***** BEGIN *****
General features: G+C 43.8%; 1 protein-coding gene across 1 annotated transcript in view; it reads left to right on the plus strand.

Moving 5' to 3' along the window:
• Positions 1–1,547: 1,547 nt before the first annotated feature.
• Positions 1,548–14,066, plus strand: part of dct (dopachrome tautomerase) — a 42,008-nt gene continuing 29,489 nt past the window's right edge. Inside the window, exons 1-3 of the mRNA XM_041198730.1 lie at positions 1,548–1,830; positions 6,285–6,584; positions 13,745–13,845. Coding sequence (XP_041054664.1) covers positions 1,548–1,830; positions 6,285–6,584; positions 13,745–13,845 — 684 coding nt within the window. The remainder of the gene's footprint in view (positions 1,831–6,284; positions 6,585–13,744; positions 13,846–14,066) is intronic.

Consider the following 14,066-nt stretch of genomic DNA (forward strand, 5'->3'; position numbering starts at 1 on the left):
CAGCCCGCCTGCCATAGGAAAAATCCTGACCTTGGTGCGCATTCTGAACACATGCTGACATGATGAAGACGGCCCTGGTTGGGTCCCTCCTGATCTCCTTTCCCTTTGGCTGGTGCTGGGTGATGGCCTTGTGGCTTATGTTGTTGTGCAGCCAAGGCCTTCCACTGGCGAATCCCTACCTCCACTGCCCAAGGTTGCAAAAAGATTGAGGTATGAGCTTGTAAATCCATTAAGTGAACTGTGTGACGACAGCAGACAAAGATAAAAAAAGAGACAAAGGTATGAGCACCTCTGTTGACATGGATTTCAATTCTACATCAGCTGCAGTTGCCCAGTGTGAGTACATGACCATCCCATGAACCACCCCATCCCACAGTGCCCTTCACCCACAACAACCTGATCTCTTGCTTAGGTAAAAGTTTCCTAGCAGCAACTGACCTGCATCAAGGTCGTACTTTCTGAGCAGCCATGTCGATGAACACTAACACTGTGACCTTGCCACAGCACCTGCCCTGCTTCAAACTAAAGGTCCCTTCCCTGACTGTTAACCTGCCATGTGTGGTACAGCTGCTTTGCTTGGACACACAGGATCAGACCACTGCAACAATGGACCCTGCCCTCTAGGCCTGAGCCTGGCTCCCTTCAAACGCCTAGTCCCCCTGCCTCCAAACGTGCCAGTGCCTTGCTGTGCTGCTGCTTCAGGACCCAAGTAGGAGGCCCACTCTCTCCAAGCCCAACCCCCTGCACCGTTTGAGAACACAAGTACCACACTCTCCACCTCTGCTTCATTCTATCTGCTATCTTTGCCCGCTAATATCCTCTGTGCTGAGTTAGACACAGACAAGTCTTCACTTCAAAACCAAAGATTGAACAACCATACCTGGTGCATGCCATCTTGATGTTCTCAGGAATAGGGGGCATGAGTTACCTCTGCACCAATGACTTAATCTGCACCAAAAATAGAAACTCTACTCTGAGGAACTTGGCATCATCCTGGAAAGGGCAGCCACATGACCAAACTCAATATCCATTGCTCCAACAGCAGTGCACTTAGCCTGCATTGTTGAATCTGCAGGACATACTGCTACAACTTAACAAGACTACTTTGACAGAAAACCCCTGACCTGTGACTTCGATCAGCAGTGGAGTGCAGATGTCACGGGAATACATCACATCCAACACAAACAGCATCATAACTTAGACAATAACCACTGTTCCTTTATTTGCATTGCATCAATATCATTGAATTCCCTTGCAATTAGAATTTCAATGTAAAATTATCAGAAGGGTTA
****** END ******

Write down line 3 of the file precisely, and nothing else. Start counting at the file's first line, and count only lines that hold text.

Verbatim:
• Positions 1–1,547: 1,547 nt before the first annotated feature.